“A new poll released today by the Computer & Communications Industry Association (CCIA) found that Internet users are highly concerned about the theft of personal and financial information and believe strongly that the federal government should do more to protect them. This CCIA telephone survey of 1,000 voters was conducted by Benenson Strategy Group (D) and American Viewpoint (R) November 12 – 18, 2013.
The survey found that on average, voters are 5 times more worried about hacking than tracking. 80% say they are more worried the information they share will be hacked to cause harm or steal from them while just 16% are more worried that companies will use the information they share online to target advertising to them. Overall, 75% are worried about their personal information being stolen by hackers and 54% are worried about their browsing history being tracked for targeted advertising. However, when voters are forced to choose which one is more important to them their focus is almost unanimously (87%) directed on the need to protect their personal information from those who would use the info to harm them. Even those worried about tracking (the 54%) are more worried about hacking by an overwhelming majority (84% to 8%).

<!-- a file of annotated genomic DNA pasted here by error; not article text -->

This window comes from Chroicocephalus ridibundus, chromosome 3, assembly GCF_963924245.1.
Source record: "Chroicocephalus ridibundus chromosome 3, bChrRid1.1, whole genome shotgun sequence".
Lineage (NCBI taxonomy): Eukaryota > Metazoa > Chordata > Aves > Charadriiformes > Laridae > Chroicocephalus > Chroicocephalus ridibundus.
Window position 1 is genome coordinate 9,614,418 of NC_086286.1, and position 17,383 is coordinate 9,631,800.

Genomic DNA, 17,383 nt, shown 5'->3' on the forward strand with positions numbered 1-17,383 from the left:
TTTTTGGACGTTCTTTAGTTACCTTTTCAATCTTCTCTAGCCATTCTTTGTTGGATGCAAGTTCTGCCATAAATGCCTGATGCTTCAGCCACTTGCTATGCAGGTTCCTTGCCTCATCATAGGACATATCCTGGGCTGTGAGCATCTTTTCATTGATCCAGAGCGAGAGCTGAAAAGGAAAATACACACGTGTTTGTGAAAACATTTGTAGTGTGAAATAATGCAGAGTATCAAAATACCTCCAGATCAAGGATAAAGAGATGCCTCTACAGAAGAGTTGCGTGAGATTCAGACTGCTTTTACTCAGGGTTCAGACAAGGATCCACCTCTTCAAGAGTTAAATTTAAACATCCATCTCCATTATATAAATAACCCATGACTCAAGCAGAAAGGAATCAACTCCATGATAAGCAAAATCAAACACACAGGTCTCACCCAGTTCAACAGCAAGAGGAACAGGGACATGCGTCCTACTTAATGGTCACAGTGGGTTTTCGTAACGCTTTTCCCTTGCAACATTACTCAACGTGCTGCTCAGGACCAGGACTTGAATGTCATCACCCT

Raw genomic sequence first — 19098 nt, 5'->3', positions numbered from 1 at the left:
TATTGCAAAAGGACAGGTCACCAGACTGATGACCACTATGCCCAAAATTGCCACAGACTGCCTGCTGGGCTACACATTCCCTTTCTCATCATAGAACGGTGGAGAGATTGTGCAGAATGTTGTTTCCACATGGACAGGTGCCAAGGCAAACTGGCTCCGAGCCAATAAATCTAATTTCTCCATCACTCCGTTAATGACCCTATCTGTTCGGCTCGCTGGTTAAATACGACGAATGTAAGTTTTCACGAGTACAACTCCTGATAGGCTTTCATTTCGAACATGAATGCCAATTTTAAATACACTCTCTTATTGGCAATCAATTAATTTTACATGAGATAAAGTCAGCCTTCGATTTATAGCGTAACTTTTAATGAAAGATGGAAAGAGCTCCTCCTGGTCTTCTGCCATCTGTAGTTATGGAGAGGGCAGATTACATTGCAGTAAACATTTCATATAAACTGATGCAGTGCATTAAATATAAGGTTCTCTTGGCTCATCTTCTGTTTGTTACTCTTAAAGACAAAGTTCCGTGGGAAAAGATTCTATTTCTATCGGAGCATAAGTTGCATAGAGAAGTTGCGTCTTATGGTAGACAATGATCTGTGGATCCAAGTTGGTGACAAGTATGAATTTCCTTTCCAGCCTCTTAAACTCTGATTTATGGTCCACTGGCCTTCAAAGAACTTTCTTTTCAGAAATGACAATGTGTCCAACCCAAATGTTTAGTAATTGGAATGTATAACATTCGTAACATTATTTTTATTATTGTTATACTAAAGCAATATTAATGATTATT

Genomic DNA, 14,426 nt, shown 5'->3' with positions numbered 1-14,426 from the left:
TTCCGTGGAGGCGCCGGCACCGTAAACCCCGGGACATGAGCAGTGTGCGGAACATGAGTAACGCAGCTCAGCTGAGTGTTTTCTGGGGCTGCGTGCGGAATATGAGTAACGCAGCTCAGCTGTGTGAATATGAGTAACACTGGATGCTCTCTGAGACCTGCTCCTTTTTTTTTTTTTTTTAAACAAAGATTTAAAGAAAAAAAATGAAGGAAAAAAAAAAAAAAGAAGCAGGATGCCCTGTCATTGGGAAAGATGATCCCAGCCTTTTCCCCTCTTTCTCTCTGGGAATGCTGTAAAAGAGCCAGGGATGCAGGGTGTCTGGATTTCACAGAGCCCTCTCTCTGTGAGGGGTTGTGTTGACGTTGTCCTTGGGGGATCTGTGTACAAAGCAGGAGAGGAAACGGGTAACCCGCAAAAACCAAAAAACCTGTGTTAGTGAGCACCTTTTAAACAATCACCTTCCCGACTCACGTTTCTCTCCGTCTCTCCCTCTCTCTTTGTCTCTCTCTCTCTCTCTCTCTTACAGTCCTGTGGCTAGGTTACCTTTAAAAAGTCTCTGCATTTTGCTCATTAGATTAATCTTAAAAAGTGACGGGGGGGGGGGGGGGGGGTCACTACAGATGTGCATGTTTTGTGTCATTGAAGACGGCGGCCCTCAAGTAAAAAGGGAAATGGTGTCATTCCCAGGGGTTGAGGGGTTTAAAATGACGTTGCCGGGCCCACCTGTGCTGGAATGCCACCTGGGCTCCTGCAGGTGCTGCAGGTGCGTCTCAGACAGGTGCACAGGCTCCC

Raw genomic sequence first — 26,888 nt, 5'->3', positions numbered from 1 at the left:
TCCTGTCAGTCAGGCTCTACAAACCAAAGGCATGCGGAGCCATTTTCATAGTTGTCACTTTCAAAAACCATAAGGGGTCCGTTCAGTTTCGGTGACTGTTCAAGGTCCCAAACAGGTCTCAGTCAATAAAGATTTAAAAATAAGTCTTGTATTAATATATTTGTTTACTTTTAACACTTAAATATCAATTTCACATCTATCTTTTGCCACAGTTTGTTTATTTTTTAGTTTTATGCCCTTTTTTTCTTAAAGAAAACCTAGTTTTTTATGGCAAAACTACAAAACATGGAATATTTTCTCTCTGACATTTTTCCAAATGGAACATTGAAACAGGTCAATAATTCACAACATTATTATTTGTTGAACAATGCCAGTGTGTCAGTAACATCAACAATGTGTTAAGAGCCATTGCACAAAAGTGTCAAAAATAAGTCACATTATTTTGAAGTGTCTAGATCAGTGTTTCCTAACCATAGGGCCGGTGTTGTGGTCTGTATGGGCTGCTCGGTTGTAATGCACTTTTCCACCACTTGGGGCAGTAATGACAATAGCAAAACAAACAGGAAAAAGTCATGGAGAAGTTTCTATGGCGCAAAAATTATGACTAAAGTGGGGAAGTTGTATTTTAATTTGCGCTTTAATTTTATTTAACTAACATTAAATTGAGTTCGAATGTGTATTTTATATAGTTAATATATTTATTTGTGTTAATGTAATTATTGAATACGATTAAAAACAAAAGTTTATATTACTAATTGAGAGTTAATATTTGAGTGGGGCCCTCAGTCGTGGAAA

Voters are acutely aware of the threats to the security of their information and they strongly believe the federal government should go after hackers and thieves. 55% say they or someone they know had their email account breached and 62% report receiving a suspicious email from someone likely due to that person’s email being hacked. Importantly, 50% say they or someone they know had their financial accounts breached online. This acute awareness of threats to the security of their information has resulted in strong sentiment for the government to take action to protect online security. Another 74% say the federal government needs to do more to prevent and act against identity theft, including a 56% majority of voters who say they feel strongly about this.”